BEIRUT: For half a century, Syrians lived in terror of the secret services, who held a vice-like grip over every aspect of daily life. In March 2011, they finally threw off the shackles.
In towns and cities around the country, tens of thousands of people took to the streets to demand an end to the Assad family’s four-decade rule, in a show of defiance that had long been unthinkable.
The security services responded with lethal force – they had to because fear alone was no longer enough.
Like the former East Germany’s Stasi or Romania’s Securitate, Syria’s mukhabarat operated a network of informers on every street and in every workplace that held the whole country in thrall from cradle to grave.
“‘Don’t meddle in politics or the mukhabarat will get you,’ every parent would tell their children,” said Abu Ghazi, an anti-regime activist in the central city of Hama.
“Fear of the secret services conditioned every Syrian,” he told Agence France Presse via Skype.
The mukhabarat began its long reign of terror when the Baath party – the same secretive Arab nationalist organization that dominated Saddam Hussein’s Iraq – seized power in Damascus in 1963.
When President Bashar Assad’s father Hafez mounted a coup in 1970, the secret services cemented their hold, particularly the intelligence branch of the air force that was his power base within the dominant military.
“The secret services established a disproportionate place in the regime, becoming its sole executive apparatus,” a Damascus-based Western analyst told AFP.
Obsessed by a determination to stamp out even the smallest gesture of dissent, the mukhabarat built up an all-pervading network of informers to spy on people at work, at play and even in their own homes.
“A Syrian had no right to think or else he would pay the price,” said Michel Kilo, a dissident who spent many years in prison.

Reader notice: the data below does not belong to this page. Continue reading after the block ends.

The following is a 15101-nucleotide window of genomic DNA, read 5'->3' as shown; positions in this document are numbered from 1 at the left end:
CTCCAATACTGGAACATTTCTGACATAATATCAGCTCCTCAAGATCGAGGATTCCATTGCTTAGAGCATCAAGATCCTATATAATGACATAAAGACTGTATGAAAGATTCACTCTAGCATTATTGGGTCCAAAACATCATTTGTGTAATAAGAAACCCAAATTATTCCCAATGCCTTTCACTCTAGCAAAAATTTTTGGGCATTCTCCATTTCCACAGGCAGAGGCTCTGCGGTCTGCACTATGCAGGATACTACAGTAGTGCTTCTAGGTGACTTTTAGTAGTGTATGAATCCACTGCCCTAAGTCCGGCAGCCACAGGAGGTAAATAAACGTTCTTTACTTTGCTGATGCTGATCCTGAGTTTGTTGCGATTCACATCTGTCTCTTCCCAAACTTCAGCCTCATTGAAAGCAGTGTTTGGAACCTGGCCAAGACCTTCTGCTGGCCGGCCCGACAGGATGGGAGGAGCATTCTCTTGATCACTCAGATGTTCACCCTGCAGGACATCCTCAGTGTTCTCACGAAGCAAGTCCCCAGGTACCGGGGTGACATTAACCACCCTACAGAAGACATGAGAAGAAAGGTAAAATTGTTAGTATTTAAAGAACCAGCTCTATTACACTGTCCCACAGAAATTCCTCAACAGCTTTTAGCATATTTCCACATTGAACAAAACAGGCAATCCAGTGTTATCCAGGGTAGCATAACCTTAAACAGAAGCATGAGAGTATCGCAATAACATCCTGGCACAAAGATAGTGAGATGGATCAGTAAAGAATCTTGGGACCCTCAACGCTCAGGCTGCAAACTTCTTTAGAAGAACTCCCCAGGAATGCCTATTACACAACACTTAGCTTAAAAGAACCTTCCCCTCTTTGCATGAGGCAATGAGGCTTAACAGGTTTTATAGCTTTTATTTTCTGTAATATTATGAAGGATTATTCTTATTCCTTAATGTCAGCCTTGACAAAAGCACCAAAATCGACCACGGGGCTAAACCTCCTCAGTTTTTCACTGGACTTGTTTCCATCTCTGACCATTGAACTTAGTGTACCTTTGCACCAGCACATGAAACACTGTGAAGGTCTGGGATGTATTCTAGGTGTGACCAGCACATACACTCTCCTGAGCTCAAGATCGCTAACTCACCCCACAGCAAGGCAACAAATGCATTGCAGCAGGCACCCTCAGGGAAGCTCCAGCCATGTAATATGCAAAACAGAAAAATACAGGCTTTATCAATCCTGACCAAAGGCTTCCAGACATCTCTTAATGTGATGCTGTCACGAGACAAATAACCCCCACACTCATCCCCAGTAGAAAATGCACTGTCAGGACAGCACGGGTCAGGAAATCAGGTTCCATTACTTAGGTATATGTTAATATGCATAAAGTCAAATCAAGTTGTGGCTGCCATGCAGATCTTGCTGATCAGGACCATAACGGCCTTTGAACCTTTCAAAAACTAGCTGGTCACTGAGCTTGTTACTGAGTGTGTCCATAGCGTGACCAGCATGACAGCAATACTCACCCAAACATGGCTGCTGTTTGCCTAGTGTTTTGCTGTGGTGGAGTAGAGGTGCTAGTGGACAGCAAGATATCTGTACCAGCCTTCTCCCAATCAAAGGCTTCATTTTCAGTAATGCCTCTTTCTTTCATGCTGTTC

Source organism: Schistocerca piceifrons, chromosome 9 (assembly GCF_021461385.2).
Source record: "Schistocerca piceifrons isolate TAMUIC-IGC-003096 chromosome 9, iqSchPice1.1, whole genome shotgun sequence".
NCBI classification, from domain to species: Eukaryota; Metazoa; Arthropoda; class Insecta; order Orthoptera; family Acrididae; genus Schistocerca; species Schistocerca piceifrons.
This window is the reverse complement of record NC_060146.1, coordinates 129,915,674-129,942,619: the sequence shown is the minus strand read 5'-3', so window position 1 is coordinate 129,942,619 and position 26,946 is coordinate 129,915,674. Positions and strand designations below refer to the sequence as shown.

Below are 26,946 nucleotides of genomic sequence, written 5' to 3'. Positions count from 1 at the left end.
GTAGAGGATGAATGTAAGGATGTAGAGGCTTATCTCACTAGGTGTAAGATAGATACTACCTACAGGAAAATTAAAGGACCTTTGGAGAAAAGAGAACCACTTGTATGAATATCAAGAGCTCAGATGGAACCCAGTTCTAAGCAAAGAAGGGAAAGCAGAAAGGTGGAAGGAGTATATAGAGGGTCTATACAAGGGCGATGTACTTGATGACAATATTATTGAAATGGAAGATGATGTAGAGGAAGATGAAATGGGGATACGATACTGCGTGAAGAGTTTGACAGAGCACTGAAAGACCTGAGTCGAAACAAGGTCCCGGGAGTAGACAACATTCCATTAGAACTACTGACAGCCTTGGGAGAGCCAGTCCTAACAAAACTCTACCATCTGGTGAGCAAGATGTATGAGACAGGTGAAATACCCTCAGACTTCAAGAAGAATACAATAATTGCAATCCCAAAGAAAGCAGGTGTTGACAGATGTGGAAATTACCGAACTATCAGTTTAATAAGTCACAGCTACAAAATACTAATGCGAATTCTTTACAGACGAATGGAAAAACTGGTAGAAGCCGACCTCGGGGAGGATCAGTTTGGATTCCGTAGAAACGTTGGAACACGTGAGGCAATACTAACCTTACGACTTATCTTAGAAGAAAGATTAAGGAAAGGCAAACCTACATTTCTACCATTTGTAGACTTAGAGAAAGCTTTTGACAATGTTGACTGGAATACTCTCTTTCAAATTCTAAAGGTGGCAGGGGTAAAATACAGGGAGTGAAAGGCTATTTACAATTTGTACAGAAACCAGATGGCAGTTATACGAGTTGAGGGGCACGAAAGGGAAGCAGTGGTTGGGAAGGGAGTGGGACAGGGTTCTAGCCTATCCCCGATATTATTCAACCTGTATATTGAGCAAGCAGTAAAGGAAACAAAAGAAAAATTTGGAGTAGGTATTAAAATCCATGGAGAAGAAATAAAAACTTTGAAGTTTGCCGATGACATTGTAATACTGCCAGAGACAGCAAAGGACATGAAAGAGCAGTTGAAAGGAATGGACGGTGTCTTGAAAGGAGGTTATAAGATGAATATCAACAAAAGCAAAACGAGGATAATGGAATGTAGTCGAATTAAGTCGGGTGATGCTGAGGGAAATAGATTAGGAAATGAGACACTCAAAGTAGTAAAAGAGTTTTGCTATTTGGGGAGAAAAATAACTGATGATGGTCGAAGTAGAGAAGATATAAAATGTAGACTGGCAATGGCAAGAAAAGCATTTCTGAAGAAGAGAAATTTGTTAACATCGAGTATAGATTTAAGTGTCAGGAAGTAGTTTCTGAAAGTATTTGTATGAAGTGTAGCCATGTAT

“You were watched at home, at work, in cafes, on the street. Your views could put you and your family’s lives in danger.”
In 1979, the Muslim Brotherhood led an uprising against Assad’s father that he met with a wave of deadly violence that culminated in an assault by the army on Hama in 1982 that killed between 10,000 and 40,000 people.
“It was a reign of terror that left a permanent mark on Syrian society,” the Western analyst said. “It cast a shadow on the collective memory.”
When Bashar succeeded his father in 2000, there was a brief political opening dubbed the Damascus Spring, but the mukhabarat remained in the wings and made a comeback when the political wind changed.
“It was less violent but more sophisticated,” the Western analyst said, asking not to be named.
“People were afraid of their own shadows. Even people who didn’t talk about politics and had no reason to be scared were afraid. The thought of terror was enough.”
It was the paid network of informers that sowed the most fear. “The informer could be your grocer, your baker,” said Abu Ghazi.
Two years ago when the uprising finally broke the mukhabarat’s iron grip, suspected informers were the first to pay. Thousands lost their lives in a wave of revenge killings, the activist Syrian Observatory for Human Rights said.
Ironically, the network of informers meant the intelligence services were the first to detect the mood of dissent.
“While the regime was in denial, they saw the rapid social changes under way. It was extremely worrying for them,” the Western analyst said.
The panic was such that “you had to show your identity card just to buy a can of paint, because of the fear of graffiti.”
Abu Ghazi said there was a determination to make sure there could be no return to the mukhabarat’s reign of terror that turned him into an activist.
“The important thing is that after Assad there be no new dictatorship,” he said. “We will no longer be terrorized.”